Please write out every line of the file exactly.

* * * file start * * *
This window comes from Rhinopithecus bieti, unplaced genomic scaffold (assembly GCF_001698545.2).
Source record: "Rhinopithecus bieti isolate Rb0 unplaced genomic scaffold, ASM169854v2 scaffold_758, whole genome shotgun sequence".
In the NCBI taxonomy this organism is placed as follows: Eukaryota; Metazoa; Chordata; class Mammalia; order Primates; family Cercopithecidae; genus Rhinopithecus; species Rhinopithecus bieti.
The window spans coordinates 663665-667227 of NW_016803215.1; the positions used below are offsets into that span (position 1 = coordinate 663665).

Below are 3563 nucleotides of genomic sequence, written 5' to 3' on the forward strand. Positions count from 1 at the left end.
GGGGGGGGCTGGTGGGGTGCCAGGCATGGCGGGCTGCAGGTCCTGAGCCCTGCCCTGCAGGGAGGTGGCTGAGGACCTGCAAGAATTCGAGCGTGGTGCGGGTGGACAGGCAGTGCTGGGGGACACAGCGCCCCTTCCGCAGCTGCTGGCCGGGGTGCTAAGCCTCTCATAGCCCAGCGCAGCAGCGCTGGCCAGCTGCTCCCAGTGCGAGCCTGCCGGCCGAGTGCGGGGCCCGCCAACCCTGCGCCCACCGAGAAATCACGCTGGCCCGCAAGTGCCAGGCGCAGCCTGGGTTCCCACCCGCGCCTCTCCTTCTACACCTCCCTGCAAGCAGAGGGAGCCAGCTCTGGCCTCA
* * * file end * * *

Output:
This window comes from Rhinopithecus bieti, unplaced genomic scaffold (assembly GCF_001698545.2).
Source record: "Rhinopithecus bieti isolate Rb0 unplaced genomic scaffold, ASM169854v2 scaffold_758, whole genome shotgun sequence".
In the NCBI taxonomy this organism is placed as follows: Eukaryota; Metazoa; Chordata; class Mammalia; order Primates; family Cercopithecidae; genus Rhinopithecus; species Rhinopithecus bieti.
The window spans coordinates 663665-667227 of NW_016803215.1; the positions used below are offsets into that span (position 1 = coordinate 663665).

Below are 3563 nucleotides of genomic sequence, written 5' to 3' on the forward strand. Positions count from 1 at the left end.
GGGGGGGGCTGGTGGGGTGCCAGGCATGGCGGGCTGCAGGTCCTGAGCCCTGCCCTGCAGGGAGGTGGCTGAGGACCTGCAAGAATTCGAGCGTGGTGCGGGTGGACAGGCAGTGCTGGGGGACACAGCGCCCCTTCCGCAGCTGCTGGCCGGGGTGCTAAGCCTCTCATAGCCCAGCGCAGCAGCGCTGGCCAGCTGCTCCCAGTGCGAGCCTGCCGGCCGAGTGCGGGGCCCGCCAACCCTGCGCCCACCGAGAAATCACGCTGGCCCGCAAGTGCCAGGCGCAGCCTGGGTTCCCACCCGCGCCTCTCCTTCTACACCTCCCTGCAAGCAGAGGGAGCCAGCTCTGGCCTCA